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SPOILER WARNING: The following article contains light spoilers for Kong: Skull Island. If you haven't seen the film yet, and don't wish to know any details about it before doing so, please bookmark this page and come back after your screening!
Legendary Pictures is carving out a pretty straight-forward path with their growing MonsterVerse. It all started with 2014's Godzilla, and this weekend saw the addition of Kong: Skull Island -- but in the next few years there are blockbuster plans that include Godzilla: King of Monsters, and Godzilla vs. Kong. These are certainly exciting developments... but if it were up to Kong director Jordan Vogt-Roberts, the franchise would go in a completely different direction. Rather than focusing on major monster clashes, the action would instead remain centered on John C. Reilly's character and his experiences being trapped on Skull Island.
Jordan Vogt-Roberts and I got to talk a bit about the future of the MonsterVerse franchise when we sat down for an interview a few weeks back at the Kong: Skull Island Los Angeles press day. We were discussing the post-credits tag his blockbuster includes, and what it means for the future of the series -- but he explained that he has an idea for a project grown out of Kong that entirely separate from what's being planned. Said the director,
I mean, all people are fucking excited about the idea for Kong and Godzilla and Rodan and all those creatures clashing. I don't exactly know where the world's plans are. In fact, I keep joking that personally I'm more interested in doing a $30 million version of young John C. Reilly on the island. Just some weird, the odd-ball monster comedy with him and Gunpei. So I don't really know where they'd take it from here.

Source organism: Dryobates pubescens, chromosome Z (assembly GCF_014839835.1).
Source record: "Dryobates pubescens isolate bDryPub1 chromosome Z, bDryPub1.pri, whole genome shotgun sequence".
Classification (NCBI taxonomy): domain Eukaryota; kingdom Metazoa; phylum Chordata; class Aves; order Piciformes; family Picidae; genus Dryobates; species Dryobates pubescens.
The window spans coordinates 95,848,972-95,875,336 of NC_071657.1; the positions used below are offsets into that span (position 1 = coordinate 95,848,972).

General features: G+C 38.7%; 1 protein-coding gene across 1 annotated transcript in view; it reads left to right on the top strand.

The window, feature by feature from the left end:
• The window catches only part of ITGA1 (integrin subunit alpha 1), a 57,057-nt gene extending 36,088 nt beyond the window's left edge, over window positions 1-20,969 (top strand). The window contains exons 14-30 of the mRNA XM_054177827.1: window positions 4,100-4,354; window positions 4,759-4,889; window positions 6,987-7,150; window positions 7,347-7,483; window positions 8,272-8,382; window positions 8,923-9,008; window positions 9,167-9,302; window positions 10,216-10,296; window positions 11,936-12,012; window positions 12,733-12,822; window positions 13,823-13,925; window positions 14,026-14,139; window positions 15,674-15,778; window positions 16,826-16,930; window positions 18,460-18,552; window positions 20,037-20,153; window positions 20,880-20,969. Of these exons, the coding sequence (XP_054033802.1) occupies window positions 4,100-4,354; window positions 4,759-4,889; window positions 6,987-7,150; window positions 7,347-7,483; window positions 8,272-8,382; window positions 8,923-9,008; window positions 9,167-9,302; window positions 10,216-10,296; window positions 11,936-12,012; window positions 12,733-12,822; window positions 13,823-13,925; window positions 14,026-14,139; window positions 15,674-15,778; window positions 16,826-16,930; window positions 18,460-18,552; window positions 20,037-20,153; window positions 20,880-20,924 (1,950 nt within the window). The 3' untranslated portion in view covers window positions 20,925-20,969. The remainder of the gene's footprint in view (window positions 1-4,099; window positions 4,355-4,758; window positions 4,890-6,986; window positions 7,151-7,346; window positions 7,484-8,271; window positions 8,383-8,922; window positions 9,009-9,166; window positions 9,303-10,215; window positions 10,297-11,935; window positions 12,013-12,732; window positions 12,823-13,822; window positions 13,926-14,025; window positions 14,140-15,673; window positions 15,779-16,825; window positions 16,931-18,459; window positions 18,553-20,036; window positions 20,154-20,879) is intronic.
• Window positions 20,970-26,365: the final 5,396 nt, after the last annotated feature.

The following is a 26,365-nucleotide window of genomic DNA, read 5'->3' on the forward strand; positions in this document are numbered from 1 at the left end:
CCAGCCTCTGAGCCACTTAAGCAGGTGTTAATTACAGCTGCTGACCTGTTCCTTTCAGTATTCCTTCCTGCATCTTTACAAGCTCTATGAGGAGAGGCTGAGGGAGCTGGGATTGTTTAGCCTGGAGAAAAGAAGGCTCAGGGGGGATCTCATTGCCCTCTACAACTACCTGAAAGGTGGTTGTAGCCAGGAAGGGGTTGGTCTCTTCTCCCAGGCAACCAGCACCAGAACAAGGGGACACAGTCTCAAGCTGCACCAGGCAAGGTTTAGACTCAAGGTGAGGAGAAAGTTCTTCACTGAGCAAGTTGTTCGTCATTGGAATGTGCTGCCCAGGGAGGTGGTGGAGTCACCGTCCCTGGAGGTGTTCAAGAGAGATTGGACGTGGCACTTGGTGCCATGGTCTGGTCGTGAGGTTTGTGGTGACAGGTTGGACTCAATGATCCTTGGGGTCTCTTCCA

Audiences meet John C. Reilly's character, Hank Marlow, within the very first minutes of Kong: Skull Island's opening, as he is dogfighting with a Japanese pilot during World War II (actor Will Brittain playing the young Hank). Both he and Gunpei Ikari (Miyavi) crash land on Skull Island, and within moments jointly discover that they have entered a whole new world full of terrifying and fascinating creatures. We learn later in the film that Hank and Gunpei spent years together surviving and formed a lasting friendship as a result. It's not hard to see how this material could make for a fun blockbuster.
The nice thing about this idea is that none of the actual plans for the MonsterVerse franchise that currently exist negate it. Being a prequel means that the material is shielded from anything that happens within the continuity post-1973, so it should be safe from Godzilla vs. Kong (though it is worth noting we don't know the setting of that particular project just yet). If Legendary Pictures is looking for potential Kong stories to explore after the 2020 crossover movie, perhaps they could go back to Jordan Vogt-Roberts and let him execute his own designed narrative.
For now, the most significant details we know about the future of the MonsterVerse are release dates. Godzilla: King of Monsters, directed and co-written by Michael Dougherty, will be in theaters on March 22, 2019, and it will be followed a little over a year later by Godzilla vs. Kong on May 29, 2020. Stay tuned for more updates, and in the meantime check out Kong: Skull Island in theaters now.